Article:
Natural Gas and Transition to Renewable Energy
March 2nd (Tuesday), 6 p.m., via Zoom (online) – Open to Public. Presentation: “Natural Gas and Transition to Renewable Energy”; Presented by John Willott, Geologists of Jackson Hole.
Geologists of Jackson Hole President, and retired ExxonMobil executive John Willott will talk to our audience about challenges our nation will face as it transitions from fossil fuels to renewable energy sources.
In our transition to renewable energy, which will take 20 to 30 years, we will need a bridging source of energy. Natural gas is the obvious choice due to its high energy density, fast startup time and low carbon footprint.
The Country is moving toward wind and solar energy, but has encountered a number of roadblocks. As California has moved toward renewable energy, the price of electricity and rolling blackouts has increased. Electric vehicles are now being adopted but it will be several decades before the transportation fleet will be significantly changed. All current internal combustion engines can run on natural gas.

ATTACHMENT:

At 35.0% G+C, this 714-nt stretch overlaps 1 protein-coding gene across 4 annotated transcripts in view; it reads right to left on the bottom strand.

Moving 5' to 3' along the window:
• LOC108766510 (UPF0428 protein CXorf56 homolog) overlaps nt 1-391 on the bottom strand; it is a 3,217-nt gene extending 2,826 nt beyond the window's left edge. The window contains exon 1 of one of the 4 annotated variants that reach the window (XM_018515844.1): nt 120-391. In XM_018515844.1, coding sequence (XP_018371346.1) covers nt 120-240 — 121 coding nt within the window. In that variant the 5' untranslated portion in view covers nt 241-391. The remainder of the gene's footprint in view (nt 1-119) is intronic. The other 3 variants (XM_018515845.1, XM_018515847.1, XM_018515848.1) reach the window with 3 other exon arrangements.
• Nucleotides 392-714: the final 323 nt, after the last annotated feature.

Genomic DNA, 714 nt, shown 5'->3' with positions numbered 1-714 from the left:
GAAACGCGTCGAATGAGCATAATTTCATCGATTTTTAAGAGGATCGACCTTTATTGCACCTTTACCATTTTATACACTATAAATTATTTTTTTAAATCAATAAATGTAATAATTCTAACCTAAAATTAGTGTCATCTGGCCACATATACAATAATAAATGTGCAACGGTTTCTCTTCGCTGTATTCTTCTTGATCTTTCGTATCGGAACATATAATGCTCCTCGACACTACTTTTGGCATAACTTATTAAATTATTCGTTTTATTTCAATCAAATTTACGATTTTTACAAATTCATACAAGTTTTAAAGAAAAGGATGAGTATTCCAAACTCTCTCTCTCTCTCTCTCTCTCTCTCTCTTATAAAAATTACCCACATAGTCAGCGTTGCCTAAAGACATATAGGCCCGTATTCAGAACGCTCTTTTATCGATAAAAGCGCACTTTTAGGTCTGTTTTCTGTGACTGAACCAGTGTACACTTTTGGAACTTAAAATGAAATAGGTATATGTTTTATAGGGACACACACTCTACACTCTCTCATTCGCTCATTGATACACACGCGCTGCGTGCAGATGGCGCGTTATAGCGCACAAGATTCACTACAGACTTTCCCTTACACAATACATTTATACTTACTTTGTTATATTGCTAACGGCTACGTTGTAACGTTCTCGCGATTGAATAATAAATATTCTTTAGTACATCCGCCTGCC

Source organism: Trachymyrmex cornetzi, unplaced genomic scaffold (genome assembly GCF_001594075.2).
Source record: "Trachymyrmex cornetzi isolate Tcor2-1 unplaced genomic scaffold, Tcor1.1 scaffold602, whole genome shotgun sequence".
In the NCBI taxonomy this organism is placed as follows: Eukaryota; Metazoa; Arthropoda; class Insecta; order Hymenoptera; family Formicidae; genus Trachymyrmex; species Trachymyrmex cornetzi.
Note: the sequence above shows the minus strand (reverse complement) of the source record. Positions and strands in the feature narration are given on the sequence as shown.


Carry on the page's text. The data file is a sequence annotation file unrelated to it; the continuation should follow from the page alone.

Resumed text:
Natural gas has the lowest carbon footprint of all fossil fuels. In the last ten years, due to horizontal drilling and fracturing, the US natural supply has grown to 2,828.8 trillion cubic feet (Tcf). Assuming 2018 production and consumption rates, this gives the United States enough dry natural gas to last about 92 years.
Natural gas can be used as a transportation fuel in internal combustion engines and would reduce CO2 production by 50%. Natural gas can be used as a fast backup to solar and wind to eliminate blackouts.